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Latest and Breaking Science Policy News

Plastic surgeons or nurses: Who are the better injectors?
(Springer) In recent years, minimally invasive aesthetic injectable procedures have grown in popularity as more and more men and women are seeking age-defying treatments. As Botulinum toxin -- generally known as Botox -- use has increased, a growing number of nonaesthetic health professionals have emerged to perform procedures utilizing this and other injectables. According to a survey, plastic surgeons consider themselves the most capable injectors, as reported in the official journal of ISAPS Aesthetic Plastic Surgery, published by Springer.

Jailed family member increases risks for kids' adult health
(Brown University) People whose childhood included a member of the household becoming imprisoned have an 18-percent greater risk of reporting lower overall health quality in adulthood, a new study finds. The risk is independent of other childhood adversity.

'Fracking' in the dark: Biological fallout of shale-gas production still largely unknown
(Princeton University) Eight conservation biologists from various organizations and institutions, including Princeton University, found that shale-gas extraction in the United States has vastly outpaced scientists' understanding of the industry's environmental impact. With shale-gas production projected to surge during the next 30 years, determining and minimizing the industry's effects on nature and wildlife must become a top priority for scientists, industry and policymakers, the researchers said.

Scientists warn time to stop drilling in the dark
(Simon Fraser University) The co-authors of a new study, including two Simon Fraser University research associates, cite new reasons why scientists, industry representatives and policymakers must collaborate closely on minimizing damage to the natural world from shale gas development. Viorel Popescu and Maureen Ryan, David H. Smith Conservation Research Fellows in SFU's Biological Sciences department, are among eight international co-authors of the newly published research in Frontiers in Ecology and the Environment.

Stanford professor finds that wildfires and other burns play bigger role in climate change
(Stanford School of Engineering) Research demonstrates that it isn't just the CO2 from biomass burning that's the problem. Black carbon and brown carbon maximize the thermal impacts of such fires. They essentially allow biomass burning to cause much more global warming per unit weight than other human-associated carbon sources.

New bipartisan House bill draws on U-M health research
(University of Michigan) A new bill introduced in Congress with bipartisan support would allow Medicare to test a concept born from University of Michigan research, which could improve the health of patients with chronic illness while reducing what they spend on the medicines and tests they need most.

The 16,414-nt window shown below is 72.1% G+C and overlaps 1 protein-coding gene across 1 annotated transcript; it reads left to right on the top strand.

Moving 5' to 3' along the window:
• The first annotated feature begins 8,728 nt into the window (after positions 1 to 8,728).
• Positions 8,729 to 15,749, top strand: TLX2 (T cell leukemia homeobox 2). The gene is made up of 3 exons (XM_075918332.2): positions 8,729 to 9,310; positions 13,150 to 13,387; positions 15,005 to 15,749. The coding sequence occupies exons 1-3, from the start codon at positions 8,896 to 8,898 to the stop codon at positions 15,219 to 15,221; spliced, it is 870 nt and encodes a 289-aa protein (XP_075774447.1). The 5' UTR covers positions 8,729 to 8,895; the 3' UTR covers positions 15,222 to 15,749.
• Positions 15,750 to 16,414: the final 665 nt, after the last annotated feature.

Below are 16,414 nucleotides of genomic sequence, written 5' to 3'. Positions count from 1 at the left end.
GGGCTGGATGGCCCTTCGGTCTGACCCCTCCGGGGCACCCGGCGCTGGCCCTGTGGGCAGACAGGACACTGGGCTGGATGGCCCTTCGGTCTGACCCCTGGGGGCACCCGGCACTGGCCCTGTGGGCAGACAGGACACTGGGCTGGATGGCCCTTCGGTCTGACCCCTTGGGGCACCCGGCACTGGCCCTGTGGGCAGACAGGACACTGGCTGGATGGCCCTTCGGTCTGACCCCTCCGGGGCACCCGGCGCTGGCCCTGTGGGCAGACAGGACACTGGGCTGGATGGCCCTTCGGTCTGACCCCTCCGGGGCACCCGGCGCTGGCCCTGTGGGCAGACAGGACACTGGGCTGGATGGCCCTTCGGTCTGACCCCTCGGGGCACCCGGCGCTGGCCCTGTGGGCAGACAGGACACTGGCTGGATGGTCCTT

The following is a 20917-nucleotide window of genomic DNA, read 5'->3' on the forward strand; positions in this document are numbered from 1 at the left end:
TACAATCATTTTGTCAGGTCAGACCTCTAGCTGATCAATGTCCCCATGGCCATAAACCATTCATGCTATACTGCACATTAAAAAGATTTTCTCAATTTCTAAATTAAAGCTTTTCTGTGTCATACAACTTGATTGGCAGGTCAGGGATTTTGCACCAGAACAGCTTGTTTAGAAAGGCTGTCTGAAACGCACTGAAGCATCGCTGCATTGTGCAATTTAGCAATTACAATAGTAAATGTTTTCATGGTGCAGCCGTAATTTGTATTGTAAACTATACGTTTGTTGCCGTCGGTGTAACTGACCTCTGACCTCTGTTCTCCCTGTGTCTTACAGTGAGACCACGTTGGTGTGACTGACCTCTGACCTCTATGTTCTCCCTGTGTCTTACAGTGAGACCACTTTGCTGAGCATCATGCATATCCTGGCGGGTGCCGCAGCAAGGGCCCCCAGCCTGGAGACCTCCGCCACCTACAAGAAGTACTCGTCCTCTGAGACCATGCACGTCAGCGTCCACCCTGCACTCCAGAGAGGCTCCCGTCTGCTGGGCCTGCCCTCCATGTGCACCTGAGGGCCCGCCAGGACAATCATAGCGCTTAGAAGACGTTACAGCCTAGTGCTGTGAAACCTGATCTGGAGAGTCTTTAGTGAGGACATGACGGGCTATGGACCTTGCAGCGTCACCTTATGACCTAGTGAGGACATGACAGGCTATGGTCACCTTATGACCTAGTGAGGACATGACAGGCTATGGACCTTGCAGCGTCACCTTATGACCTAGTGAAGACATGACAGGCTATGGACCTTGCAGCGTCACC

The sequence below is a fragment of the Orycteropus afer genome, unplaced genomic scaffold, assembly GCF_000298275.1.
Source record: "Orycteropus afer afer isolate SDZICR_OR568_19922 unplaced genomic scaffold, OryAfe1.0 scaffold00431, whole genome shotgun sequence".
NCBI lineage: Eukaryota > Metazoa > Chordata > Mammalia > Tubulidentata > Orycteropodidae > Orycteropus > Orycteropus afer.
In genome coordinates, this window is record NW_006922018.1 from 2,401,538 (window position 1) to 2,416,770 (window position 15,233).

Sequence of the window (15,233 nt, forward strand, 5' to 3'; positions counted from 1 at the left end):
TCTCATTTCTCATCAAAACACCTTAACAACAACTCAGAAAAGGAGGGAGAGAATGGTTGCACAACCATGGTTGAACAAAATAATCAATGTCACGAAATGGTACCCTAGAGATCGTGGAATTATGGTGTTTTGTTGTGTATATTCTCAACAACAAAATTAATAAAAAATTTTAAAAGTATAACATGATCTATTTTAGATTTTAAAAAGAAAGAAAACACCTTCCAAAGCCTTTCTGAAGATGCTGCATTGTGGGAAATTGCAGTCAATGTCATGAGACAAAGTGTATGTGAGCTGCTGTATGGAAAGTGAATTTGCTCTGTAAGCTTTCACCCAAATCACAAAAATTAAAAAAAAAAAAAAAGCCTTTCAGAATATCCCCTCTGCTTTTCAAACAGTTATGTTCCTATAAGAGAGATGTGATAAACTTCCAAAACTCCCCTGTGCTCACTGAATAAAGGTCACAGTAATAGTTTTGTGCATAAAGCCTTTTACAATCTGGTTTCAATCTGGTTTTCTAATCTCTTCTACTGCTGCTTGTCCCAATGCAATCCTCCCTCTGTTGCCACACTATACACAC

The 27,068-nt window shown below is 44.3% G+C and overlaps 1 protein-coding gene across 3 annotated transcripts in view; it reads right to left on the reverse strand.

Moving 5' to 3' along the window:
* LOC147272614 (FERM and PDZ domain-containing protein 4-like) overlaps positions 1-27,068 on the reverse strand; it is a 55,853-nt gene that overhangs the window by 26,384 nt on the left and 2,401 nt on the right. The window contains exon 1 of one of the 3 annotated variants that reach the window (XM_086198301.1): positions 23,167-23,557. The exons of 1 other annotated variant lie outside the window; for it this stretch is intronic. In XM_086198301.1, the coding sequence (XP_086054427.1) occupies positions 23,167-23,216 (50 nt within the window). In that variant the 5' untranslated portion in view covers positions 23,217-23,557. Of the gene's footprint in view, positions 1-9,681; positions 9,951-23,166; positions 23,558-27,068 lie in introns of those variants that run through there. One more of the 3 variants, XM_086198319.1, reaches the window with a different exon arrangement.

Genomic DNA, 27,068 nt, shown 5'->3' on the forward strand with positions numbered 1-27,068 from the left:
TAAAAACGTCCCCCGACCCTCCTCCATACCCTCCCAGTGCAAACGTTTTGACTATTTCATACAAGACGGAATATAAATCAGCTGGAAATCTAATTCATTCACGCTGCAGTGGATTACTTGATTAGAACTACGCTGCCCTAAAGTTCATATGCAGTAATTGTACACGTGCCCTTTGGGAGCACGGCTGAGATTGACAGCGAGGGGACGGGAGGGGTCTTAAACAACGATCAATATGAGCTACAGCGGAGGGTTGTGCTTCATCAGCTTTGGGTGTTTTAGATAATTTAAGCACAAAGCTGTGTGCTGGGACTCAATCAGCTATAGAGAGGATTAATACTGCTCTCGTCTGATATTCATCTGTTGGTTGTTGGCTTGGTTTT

Study finds benefits to burning Flint Hills prairie in fall and winter
(Kansas State University) A new study looks at 20 years of data concerning the consequences of burning Flint Hills prairie at different times of the year. It finds that burning outside of the current late spring time frame has no measurable negative consequences for the prairie, and in fact, may have multiple benefits.

New report calls for strong, positive safety culture in academic chemical labs
(National Academy of Sciences) Everyone involved in the academic chemical research enterprise -- from researchers and principal investigators to university leadership -- has an important role to play in establishing and promoting a strong, positive safety culture, says a new report from the National Research Council.

The Rim Fire 1 year later: A natural experiment in fire ecology and management
(Ecological Society of America) The 2013 California Rim Fire crossed management boundaries when it burned out of the Stanislaus National Forest and into to Yosemite National Park, providing a natural demonstration of the effects of a history of fire suppression on wildfire dynamics.

Women in military less likely to drink than civilian women
(SAGE Publications) While it is known that members of the US military overall are more likely to use alcohol, a new study finds that female enlistees and female veterans are actually less likely to drink than their civilian counterparts. This study was published today in Armed Forces & Society, a SAGE journal published on behalf of the Inter-University Seminar on Armed Forces and Society.

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